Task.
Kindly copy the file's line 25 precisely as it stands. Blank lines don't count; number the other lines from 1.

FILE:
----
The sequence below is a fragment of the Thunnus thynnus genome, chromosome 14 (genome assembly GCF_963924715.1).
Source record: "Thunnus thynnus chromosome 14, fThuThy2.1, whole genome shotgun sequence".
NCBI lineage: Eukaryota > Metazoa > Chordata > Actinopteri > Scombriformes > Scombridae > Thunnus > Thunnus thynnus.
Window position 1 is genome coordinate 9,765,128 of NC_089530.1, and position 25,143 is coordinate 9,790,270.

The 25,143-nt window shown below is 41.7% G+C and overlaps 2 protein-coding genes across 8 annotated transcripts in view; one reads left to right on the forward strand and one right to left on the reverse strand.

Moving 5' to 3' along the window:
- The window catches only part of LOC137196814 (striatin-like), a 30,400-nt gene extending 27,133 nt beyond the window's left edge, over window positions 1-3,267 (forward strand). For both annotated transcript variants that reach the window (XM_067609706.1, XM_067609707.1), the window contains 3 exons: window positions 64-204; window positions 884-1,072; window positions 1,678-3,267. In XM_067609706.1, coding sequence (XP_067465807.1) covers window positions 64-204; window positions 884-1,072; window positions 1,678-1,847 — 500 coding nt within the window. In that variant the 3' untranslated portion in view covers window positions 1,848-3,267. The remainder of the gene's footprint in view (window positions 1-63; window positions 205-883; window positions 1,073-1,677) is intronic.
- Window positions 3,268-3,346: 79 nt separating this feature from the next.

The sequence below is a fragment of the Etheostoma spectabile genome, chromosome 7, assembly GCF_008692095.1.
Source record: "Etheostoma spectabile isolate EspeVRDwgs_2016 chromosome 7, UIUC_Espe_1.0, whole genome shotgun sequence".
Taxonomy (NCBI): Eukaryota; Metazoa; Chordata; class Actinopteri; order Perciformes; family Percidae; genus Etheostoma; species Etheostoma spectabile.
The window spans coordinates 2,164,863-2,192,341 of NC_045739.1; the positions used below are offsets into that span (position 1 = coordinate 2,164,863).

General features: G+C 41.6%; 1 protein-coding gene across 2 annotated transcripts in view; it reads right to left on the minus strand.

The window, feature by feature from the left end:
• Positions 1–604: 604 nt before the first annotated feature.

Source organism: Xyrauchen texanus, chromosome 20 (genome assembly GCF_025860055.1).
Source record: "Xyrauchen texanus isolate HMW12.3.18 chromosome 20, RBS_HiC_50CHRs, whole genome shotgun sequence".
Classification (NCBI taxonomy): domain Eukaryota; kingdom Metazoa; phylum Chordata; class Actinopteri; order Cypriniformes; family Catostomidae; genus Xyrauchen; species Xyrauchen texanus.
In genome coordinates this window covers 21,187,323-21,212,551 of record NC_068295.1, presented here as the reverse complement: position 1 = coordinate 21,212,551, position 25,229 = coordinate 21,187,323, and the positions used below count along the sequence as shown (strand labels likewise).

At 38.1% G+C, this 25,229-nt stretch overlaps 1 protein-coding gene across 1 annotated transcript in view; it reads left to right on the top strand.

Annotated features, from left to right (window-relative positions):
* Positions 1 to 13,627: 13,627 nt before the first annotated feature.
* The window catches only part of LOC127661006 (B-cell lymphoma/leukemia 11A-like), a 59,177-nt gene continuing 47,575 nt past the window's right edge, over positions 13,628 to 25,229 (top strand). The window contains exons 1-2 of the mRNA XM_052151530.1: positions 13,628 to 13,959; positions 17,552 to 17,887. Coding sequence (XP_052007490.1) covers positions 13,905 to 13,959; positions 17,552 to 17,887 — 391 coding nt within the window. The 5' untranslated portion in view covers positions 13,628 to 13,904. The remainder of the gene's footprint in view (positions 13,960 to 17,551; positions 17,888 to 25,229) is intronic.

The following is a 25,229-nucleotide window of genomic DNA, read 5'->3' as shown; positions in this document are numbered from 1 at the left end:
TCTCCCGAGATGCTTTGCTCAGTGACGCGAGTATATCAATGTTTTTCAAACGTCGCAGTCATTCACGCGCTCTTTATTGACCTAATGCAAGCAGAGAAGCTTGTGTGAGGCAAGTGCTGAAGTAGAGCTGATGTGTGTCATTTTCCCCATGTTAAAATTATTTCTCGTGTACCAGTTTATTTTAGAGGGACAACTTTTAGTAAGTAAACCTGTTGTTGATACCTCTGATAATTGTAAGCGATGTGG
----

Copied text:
TCTCCCGAGATGCTTTGCTCAGTGACGCGAGTATATCAATGTTTTTCAAACGTCGCAGTCATTCACGCGCTCTTTATTGACCTAATGCAAGCAGAGAAGCTTGTGTGAGGCAAGTGCTGAAGTAGAGCTGATGTGTGTCATTTTCCCCATGTTAAAATTATTTCTCGTGTACCAGTTTATTTTAGAGGGACAACTTTTAGTAAGTAAACCTGTTGTTGATACCTCTGATAATTGTAAGCGATGTGG